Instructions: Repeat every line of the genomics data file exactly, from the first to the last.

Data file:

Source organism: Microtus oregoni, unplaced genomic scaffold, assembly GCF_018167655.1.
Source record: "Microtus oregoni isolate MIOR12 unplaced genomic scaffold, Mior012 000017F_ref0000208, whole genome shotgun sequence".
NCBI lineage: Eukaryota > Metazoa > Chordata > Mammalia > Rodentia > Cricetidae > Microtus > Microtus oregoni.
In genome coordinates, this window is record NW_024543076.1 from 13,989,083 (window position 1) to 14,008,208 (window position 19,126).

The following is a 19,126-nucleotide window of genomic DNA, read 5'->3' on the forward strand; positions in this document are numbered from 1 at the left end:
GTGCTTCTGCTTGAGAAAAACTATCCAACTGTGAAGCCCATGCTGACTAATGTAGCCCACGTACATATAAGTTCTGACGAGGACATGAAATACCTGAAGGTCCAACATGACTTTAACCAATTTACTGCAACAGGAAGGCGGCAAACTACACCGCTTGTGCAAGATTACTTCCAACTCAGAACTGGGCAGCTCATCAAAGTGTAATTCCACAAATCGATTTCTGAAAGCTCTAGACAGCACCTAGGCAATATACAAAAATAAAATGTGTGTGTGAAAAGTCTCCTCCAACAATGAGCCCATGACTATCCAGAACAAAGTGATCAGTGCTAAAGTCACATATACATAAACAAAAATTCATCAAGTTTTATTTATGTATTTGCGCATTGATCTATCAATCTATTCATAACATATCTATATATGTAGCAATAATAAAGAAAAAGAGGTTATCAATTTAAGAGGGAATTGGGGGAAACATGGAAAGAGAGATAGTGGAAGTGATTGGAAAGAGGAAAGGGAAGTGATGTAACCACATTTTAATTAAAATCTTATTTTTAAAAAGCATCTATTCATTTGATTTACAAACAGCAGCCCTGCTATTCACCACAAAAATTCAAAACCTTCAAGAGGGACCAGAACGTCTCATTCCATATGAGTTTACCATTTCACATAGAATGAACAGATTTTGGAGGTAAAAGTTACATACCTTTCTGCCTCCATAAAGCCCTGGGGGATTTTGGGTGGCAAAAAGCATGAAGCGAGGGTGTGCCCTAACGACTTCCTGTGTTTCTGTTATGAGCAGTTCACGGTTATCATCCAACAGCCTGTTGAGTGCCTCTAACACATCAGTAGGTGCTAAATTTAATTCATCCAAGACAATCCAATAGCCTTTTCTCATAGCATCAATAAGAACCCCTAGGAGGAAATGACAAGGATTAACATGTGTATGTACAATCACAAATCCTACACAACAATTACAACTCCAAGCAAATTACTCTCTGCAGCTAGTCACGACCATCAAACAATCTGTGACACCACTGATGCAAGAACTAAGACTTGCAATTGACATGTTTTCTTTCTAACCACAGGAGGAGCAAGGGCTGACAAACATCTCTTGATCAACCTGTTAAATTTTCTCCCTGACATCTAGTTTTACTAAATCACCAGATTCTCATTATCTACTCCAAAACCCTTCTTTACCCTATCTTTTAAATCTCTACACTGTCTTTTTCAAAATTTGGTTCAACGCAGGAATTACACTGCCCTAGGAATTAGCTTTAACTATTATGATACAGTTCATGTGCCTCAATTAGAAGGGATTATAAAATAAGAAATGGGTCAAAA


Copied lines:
Source organism: Microtus oregoni, unplaced genomic scaffold, assembly GCF_018167655.1.
Source record: "Microtus oregoni isolate MIOR12 unplaced genomic scaffold, Mior012 000017F_ref0000208, whole genome shotgun sequence".
NCBI lineage: Eukaryota > Metazoa > Chordata > Mammalia > Rodentia > Cricetidae > Microtus > Microtus oregoni.
In genome coordinates, this window is record NW_024543076.1 from 13,989,083 (window position 1) to 14,008,208 (window position 19,126).

The following is a 19,126-nucleotide window of genomic DNA, read 5'->3' on the forward strand; positions in this document are numbered from 1 at the left end:
GTGCTTCTGCTTGAGAAAAACTATCCAACTGTGAAGCCCATGCTGACTAATGTAGCCCACGTACATATAAGTTCTGACGAGGACATGAAATACCTGAAGGTCCAACATGACTTTAACCAATTTACTGCAACAGGAAGGCGGCAAACTACACCGCTTGTGCAAGATTACTTCCAACTCAGAACTGGGCAGCTCATCAAAGTGTAATTCCACAAATCGATTTCTGAAAGCTCTAGACAGCACCTAGGCAATATACAAAAATAAAATGTGTGTGTGAAAAGTCTCCTCCAACAATGAGCCCATGACTATCCAGAACAAAGTGATCAGTGCTAAAGTCACATATACATAAACAAAAATTCATCAAGTTTTATTTATGTATTTGCGCATTGATCTATCAATCTATTCATAACATATCTATATATGTAGCAATAATAAAGAAAAAGAGGTTATCAATTTAAGAGGGAATTGGGGGAAACATGGAAAGAGAGATAGTGGAAGTGATTGGAAAGAGGAAAGGGAAGTGATGTAACCACATTTTAATTAAAATCTTATTTTTAAAAAGCATCTATTCATTTGATTTACAAACAGCAGCCCTGCTATTCACCACAAAAATTCAAAACCTTCAAGAGGGACCAGAACGTCTCATTCCATATGAGTTTACCATTTCACATAGAATGAACAGATTTTGGAGGTAAAAGTTACATACCTTTCTGCCTCCATAAAGCCCTGGGGGATTTTGGGTGGCAAAAAGCATGAAGCGAGGGTGTGCCCTAACGACTTCCTGTGTTTCTGTTATGAGCAGTTCACGGTTATCATCCAACAGCCTGTTGAGTGCCTCTAACACATCAGTAGGTGCTAAATTTAATTCATCCAAGACAATCCAATAGCCTTTTCTCATAGCATCAATAAGAACCCCTAGGAGGAAATGACAAGGATTAACATGTGTATGTACAATCACAAATCCTACACAACAATTACAACTCCAAGCAAATTACTCTCTGCAGCTAGTCACGACCATCAAACAATCTGTGACACCACTGATGCAAGAACTAAGACTTGCAATTGACATGTTTTCTTTCTAACCACAGGAGGAGCAAGGGCTGACAAACATCTCTTGATCAACCTGTTAAATTTTCTCCCTGACATCTAGTTTTACTAAATCACCAGATTCTCATTATCTACTCCAAAACCCTTCTTTACCCTATCTTTTAAATCTCTACACTGTCTTTTTCAAAATTTGGTTCAACGCAGGAATTACACTGCCCTAGGAATTAGCTTTAACTATTATGATACAGTTCATGTGCCTCAATTAGAAGGGATTATAAAATAAGAAATGGGTCAAAA